Table 3. The Zone of Inhibition (mm) Demonstrated by Selected Probiotic Isolates against Gram Positive and Negative Pathogens
Indicator strainsL. brevis LB32L. pentosus LP05
Haemophilusinfluenzae b (ATCC 10211)00
Klebsiellapneumoniae (PTCC 1053)160
Listeria monocytogenes (RTCC 1298)2124
Pseudomonas aeruginosa (local isolate)00
Salmonella enteritidis (local isolate)1721
Salmonella typhi (local isolate)1416
Shigelladysenteriaea (local isolate)190
Shigelladysenteriaea (local isolate)160
Staphylococcus aureus (RTCC 1112)1213
Streptococcus pneumoniae (local isolate)2725

The percentage of cholesterol assimilation during different time periods revealed wide variations in the mentioned property of the tested isolates and variable levels of cholesterol reduction were observed (Figure 1). L. brevis LB32 assimilated highest level of cholesterol in the presence of oxgall 0.3% during 8 hours, while L. pentosus LP05 exhibited lower cholesterol reducing ability in the same condition. Cholesterol assimilation by both the tested isolate was higher in the presence of oxgall (0.3%) compared to the presence of same concentrations of taurocholic acid.

Figure 1. Percentage of Cholesterol Removal by Viable Cells of Selected Strains at Different Time Periods

The autoaggregation and coaggregation properties of the selected lactobacillus strains were determined (Table 4). According to the results, L. pentosus LP05 demonstrated strong autoaggregation phenotype and approximately 70% of its cells were able to aggregate within 4 hours of incubation. Although L. brevis LB32 also showed autoaggregation ability, its percentage of aggregation was lower than that of L. pentosus LP05. Moreover, L. brevis LB32 was not able to show any aggregation during the initial first hour of incubation, however after 2 hours of incubation an observable aggregation property was observed.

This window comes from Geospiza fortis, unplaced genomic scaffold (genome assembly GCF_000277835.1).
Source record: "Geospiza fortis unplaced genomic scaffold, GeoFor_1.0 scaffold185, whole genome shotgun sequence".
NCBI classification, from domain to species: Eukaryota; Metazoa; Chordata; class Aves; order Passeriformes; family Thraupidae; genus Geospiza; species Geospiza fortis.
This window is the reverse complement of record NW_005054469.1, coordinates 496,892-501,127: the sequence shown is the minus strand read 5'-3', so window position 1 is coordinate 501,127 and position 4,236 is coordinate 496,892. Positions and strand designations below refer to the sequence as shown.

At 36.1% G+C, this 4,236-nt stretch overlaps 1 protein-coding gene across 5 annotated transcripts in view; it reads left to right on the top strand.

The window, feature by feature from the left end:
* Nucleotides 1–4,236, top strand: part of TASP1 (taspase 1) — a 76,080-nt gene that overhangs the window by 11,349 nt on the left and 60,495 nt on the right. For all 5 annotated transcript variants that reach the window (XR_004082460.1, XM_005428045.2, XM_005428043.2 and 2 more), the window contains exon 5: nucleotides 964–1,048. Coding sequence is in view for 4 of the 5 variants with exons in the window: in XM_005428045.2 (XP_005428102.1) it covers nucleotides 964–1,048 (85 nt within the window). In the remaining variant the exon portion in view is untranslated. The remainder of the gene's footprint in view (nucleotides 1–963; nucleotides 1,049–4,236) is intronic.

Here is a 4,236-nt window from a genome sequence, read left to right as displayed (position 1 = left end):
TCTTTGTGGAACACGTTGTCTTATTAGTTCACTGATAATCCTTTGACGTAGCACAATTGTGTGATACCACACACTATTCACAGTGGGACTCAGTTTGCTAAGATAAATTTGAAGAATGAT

Table 4. Percentage of Cholesterol Reduction, Aggregation and Coaggregation by Selected Probiotic Isolates at Different Time Interval a
Probiotic IsolatesCholesterol Reduction, %%Auto-Aggregation, %Co-Aggregation,
0.3% Oxgall0.3% TCA1h2h3h4hL.MS.P
L. brevis LB3279.671.581.254.365.765.8-ve21.938.956.851.2437.46
L. pentosus LP0566.366.669.061.466.362.412.644.664.770.248.1154.06

aAbbreviations: L.M, Listeria monocytogenes; S.P, Streptococcus pneumonia.

Coaggregation ability of the two isolates with the selected pathogens like L. monocytogenes and S. pneumoniae was tested and results recorded in percentage of coaggregation. According to the results, coaggregation ability is directly related to autoaggregation phenotype, as higher co-aggregation percentage was seen in strains possessing higher aggregation ability. L. pentosus LP05 has a higher autoaggregation and coaggregation ability, compared to L. brevis LB32. Comparing the two strains ability to coaggregate, it appeared that L. brevis LB32 could coaggregate more with L. monocytogenes than with S. pneumoniae, while L. pentosus LP05 showed enhanced coaggregation with S. pneumoniae compared to the other pathogens. Both probiotic isolates in this study were able to adhere to Caco-2 cells. According to the results, the numbers of adhesive bacteria of L. brevis LB32 and L. pentosus LP05 to Caco-2 cells were approximately 64 and 71, respectively. The results of this assay indicated a direct correlation of adhesion to aggregation phenotype.

5. Discussion

Dairy products are well known for their dietary health benefits and are considered a rich source of beneficial bacteria such as lactic acid bacteria. Traditionally made dairy products like cheese, yoghurt, butter, and sour butter milk prepared from ewe milk in rural areas in East Azerbaijan of Iran is quite well known and popular among their locals and people from big cities in the country. These traditionally made dairy products have gained a lot of importance because of their flavor, texture, greater shelf life and mainly their well-known health benefits. The present investigation highlights the important characteristics of two Lactobacillus strains isolated from traditionally made sour butter milk made from ewe milk. To our knowledge, this is the first report on the probiotic characterization of beneficial bacteria in ewe milk made traditional dairy products in Iran.